As a kid, I used to read fantasy books and have to stop every dozen or so pages so I could run up and down my grandparents' back garden, my head full of talking animals and huge battles. These books weren't even necessarily stories - I'd consume maps and character guides and rulebooks for games I had no interest in playing.

I've since come to realise that it was never really the fiction I cared about. It was just fuel, a framework that I could use for play. It was the same thing as a desperate-to-be-cool teenager, adopting an interest in skateboarding that went no further than hours-long sessions of Tony Hawk's. It was about the chance to play, and videogames just provided a way of doing that without dressing up in a cloak or running around with a stick.

This was meant to be a quick review; it's ended up a small manifesto. The point of which, to be uncharacteristically brief, is: Games are meant to be played. The other stuff, whether it's wonderful or naff, is just set dressing. There are no guilty pleasures. Have fun.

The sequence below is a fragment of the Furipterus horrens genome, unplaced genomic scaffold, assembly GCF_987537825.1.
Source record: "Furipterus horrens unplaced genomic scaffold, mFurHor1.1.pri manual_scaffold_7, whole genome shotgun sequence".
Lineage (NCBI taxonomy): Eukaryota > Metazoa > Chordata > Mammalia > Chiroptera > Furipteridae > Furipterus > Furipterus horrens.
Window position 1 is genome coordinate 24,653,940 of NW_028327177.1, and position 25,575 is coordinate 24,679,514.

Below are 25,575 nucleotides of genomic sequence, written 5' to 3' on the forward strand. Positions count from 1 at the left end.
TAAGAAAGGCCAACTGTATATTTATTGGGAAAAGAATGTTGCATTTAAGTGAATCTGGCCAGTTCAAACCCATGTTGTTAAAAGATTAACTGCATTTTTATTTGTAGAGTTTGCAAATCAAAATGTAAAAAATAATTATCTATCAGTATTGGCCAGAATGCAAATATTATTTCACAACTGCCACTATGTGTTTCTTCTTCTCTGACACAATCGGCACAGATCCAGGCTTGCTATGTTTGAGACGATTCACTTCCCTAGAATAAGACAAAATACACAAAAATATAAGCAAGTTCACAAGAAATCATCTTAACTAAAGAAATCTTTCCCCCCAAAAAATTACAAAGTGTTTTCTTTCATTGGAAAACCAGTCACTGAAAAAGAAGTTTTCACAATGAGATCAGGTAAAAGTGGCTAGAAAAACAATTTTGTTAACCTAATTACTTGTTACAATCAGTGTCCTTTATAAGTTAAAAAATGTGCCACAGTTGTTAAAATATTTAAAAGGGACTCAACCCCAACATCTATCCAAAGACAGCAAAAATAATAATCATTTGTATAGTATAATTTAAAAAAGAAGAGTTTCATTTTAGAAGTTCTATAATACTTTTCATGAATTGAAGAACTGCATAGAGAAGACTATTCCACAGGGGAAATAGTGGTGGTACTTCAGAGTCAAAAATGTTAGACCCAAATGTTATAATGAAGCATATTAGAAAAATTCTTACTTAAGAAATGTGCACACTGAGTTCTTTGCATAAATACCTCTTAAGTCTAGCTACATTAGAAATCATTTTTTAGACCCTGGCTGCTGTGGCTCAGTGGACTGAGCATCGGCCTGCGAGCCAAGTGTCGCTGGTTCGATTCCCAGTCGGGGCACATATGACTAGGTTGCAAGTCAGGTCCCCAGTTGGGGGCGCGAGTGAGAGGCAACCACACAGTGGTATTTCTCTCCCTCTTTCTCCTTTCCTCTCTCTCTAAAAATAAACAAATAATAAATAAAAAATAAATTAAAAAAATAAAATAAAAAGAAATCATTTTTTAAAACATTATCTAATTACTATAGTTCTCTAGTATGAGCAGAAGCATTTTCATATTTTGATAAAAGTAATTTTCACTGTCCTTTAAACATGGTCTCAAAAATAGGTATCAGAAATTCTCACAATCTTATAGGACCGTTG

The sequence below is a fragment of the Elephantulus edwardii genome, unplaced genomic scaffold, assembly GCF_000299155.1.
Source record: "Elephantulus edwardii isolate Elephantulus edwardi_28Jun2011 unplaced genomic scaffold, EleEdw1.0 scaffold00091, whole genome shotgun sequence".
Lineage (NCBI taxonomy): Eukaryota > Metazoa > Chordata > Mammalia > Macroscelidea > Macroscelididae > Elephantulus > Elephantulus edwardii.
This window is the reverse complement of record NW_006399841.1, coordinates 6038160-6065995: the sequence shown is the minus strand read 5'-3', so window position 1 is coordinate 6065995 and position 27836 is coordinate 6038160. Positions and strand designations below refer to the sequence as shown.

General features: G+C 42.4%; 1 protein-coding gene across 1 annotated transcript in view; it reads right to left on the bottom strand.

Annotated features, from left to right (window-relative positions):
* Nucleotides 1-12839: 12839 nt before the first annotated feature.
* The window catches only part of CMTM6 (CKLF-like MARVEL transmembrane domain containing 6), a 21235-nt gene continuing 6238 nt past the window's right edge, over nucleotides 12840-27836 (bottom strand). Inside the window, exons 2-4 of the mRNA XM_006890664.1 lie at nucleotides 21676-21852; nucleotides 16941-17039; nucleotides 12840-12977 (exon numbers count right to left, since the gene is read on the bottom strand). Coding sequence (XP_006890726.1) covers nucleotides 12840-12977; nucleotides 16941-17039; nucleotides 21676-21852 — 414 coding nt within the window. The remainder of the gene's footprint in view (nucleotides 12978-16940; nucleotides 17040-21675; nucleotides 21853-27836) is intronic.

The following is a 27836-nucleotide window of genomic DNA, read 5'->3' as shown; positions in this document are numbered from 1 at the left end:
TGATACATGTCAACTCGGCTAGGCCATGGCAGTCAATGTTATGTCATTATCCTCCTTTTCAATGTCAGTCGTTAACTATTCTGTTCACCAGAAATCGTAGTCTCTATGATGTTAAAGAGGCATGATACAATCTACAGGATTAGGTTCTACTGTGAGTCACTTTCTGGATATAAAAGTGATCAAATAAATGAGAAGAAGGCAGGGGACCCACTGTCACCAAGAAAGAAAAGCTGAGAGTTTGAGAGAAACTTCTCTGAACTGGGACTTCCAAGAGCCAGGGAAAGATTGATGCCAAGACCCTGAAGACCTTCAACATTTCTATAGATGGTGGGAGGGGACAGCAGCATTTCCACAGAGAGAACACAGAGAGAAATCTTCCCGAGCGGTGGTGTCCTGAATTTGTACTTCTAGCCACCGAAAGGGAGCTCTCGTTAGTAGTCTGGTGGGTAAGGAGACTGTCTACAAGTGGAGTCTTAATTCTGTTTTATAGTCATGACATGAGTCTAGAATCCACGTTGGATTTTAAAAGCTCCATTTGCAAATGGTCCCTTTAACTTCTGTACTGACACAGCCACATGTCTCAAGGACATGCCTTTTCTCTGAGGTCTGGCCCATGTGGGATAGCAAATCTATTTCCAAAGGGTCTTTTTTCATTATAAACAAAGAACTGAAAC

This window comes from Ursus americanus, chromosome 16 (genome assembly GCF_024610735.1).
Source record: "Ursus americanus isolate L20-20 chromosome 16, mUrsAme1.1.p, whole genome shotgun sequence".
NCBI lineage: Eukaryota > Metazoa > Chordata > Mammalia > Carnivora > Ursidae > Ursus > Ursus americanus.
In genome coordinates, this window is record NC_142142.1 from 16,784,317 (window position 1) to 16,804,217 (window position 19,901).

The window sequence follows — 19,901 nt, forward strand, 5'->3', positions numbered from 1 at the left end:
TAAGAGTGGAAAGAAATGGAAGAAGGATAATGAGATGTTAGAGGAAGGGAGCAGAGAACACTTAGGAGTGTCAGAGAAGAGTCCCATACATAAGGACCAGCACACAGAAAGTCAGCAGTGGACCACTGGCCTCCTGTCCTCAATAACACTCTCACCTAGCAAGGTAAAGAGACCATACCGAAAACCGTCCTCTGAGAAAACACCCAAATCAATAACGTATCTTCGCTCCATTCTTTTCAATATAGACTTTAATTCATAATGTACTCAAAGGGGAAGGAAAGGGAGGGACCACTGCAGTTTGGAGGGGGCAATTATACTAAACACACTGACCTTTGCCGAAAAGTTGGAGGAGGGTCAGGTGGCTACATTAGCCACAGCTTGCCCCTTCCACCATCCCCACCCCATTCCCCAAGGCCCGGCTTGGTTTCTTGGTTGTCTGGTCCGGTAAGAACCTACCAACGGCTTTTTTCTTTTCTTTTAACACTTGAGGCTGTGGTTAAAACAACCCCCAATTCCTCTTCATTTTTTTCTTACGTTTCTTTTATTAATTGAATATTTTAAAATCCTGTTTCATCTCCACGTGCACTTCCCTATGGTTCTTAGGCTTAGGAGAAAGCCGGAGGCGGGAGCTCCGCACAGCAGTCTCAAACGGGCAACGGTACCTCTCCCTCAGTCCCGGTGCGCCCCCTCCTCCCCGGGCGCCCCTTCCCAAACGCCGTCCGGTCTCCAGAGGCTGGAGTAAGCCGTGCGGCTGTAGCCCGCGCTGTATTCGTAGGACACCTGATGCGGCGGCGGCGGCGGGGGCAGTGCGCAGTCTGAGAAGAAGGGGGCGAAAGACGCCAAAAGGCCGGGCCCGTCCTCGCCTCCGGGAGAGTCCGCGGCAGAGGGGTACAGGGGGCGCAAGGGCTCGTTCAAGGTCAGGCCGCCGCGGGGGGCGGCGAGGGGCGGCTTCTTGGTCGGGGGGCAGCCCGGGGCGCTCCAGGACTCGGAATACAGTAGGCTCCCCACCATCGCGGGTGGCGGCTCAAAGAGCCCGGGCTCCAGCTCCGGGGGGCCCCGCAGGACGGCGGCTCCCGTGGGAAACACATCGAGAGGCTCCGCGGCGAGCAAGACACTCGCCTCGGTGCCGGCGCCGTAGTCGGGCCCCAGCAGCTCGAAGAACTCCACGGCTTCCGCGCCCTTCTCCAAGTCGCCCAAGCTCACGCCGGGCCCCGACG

Hearthstone is a good way of having fun.


Other games I've been playing:

Tuesday, 1 April 2014

The Playlist: Q1 2014

There is a clubnight which exists only in the space between my headphones and spinal cord. Where people dance all night, even to the songs you can't really dance to. For the months of January, February and March 2014, this was that club's setlist.

Charli XCX – SuperLove
This passed me by first time around, until Sam 'Afternoon Delight' Willet chucked it my way on Facebook. And ka-clunk, it was the soundtrack to the next month of my life.

And look, I talk about the imaginary clubnight, but this was the one song that made me want to actually take my creaky, clumsy body out and find a dancefloor where it's playing. Every time I hear it, I want to grab the right friends just as it kicks in and shout the wrong words and debut the private macarena I've been practicing in bathroom mirrors.

And mouthing "I think your hair looks much better pushed over to one side/How do you feel about me?" to my reflection in a particularly shiny shop window, I've caught myself figuring out exactly how much work it would be to set up that clubnight for real.

Belle & Sebastian – Suicide Girl
I love when Belle & Sebastian talk dirty.